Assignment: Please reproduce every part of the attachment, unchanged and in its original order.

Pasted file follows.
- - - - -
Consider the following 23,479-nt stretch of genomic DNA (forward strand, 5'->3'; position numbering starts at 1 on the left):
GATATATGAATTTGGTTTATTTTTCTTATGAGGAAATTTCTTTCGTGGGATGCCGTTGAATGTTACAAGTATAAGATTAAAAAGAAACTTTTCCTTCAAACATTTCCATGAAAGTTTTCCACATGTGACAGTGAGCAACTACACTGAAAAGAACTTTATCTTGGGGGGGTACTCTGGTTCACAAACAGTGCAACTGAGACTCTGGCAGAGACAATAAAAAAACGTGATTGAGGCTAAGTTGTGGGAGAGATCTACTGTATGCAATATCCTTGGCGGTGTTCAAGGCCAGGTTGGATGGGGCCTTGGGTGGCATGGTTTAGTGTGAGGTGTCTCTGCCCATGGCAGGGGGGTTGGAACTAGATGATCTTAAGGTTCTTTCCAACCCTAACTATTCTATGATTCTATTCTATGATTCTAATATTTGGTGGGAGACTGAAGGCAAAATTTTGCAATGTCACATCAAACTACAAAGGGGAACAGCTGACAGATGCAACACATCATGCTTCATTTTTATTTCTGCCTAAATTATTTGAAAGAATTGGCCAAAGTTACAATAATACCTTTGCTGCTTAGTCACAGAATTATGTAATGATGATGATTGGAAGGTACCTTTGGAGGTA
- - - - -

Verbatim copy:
Consider the following 23,479-nt stretch of genomic DNA (forward strand, 5'->3'; position numbering starts at 1 on the left):
GATATATGAATTTGGTTTATTTTTCTTATGAGGAAATTTCTTTCGTGGGATGCCGTTGAATGTTACAAGTATAAGATTAAAAAGAAACTTTTCCTTCAAACATTTCCATGAAAGTTTTCCACATGTGACAGTGAGCAACTACACTGAAAAGAACTTTATCTTGGGGGGGTACTCTGGTTCACAAACAGTGCAACTGAGACTCTGGCAGAGACAATAAAAAAACGTGATTGAGGCTAAGTTGTGGGAGAGATCTACTGTATGCAATATCCTTGGCGGTGTTCAAGGCCAGGTTGGATGGGGCCTTGGGTGGCATGGTTTAGTGTGAGGTGTCTCTGCCCATGGCAGGGGGGTTGGAACTAGATGATCTTAAGGTTCTTTCCAACCCTAACTATTCTATGATTCTATTCTATGATTCTAATATTTGGTGGGAGACTGAAGGCAAAATTTTGCAATGTCACATCAAACTACAAAGGGGAACAGCTGACAGATGCAACACATCATGCTTCATTTTTATTTCTGCCTAAATTATTTGAAAGAATTGGCCAAAGTTACAATAATACCTTTGCTGCTTAGTCACAGAATTATGTAATGATGATGATTGGAAGGTACCTTTGGAGGTA